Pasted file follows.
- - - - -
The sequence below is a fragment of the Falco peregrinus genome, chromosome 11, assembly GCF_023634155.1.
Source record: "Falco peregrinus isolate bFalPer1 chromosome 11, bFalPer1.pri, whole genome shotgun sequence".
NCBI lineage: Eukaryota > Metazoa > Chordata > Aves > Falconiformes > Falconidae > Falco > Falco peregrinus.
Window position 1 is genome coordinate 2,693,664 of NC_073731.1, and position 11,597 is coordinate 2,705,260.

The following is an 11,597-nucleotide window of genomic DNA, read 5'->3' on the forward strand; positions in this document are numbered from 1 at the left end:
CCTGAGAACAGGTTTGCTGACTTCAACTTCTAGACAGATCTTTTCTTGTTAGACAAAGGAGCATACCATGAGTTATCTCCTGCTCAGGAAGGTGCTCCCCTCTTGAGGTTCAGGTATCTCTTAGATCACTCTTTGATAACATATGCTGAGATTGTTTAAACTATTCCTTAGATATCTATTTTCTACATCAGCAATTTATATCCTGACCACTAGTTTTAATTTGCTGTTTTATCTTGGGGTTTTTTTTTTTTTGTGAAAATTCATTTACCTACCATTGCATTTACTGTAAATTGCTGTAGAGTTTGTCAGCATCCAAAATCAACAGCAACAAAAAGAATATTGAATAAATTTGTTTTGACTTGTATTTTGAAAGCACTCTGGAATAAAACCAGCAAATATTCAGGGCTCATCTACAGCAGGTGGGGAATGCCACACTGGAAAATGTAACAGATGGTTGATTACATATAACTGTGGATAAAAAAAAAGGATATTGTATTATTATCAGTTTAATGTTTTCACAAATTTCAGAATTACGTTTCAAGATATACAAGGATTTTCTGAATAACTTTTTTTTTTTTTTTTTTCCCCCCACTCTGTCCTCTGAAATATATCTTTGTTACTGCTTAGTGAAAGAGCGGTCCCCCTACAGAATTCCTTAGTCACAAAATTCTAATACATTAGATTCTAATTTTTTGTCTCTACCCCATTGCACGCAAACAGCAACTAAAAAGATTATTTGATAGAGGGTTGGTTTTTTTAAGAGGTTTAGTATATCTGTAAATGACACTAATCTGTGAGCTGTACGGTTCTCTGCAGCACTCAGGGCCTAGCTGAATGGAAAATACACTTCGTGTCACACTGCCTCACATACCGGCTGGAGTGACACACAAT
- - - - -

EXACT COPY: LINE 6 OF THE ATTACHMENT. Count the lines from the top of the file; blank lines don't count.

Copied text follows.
CCTGAGAACAGGTTTGCTGACTTCAACTTCTAGACAGATCTTTTCTTGTTAGACAAAGGAGCATACCATGAGTTATCTCCTGCTCAGGAAGGTGCTCCCCTCTTGAGGTTCAGGTATCTCTTAGATCACTCTTTGATAACATATGCTGAGATTGTTTAAACTATTCCTTAGATATCTATTTTCTACATCAGCAATTTATATCCTGACCACTAGTTTTAATTTGCTGTTTTATCTTGGGGTTTTTTTTTTTTTGTGAAAATTCATTTACCTACCATTGCATTTACTGTAAATTGCTGTAGAGTTTGTCAGCATCCAAAATCAACAGCAACAAAAAGAATATTGAATAAATTTGTTTTGACTTGTATTTTGAAAGCACTCTGGAATAAAACCAGCAAATATTCAGGGCTCATCTACAGCAGGTGGGGAATGCCACACTGGAAAATGTAACAGATGGTTGATTACATATAACTGTGGATAAAAAAAAAGGATATTGTATTATTATCAGTTTAATGTTTTCACAAATTTCAGAATTACGTTTCAAGATATACAAGGATTTTCTGAATAACTTTTTTTTTTTTTTTTTTCCCCCCACTCTGTCCTCTGAAATATATCTTTGTTACTGCTTAGTGAAAGAGCGGTCCCCCTACAGAATTCCTTAGTCACAAAATTCTAATACATTAGATTCTAATTTTTTGTCTCTACCCCATTGCACGCAAACAGCAACTAAAAAGATTATTTGATAGAGGGTTGGTTTTTTTAAGAGGTTTAGTATATCTGTAAATGACACTAATCTGTGAGCTGTACGGTTCTCTGCAGCACTCAGGGCCTAGCTGAATGGAAAATACACTTCGTGTCACACTGCCTCACATACCGGCTGGAGTGACACACAAT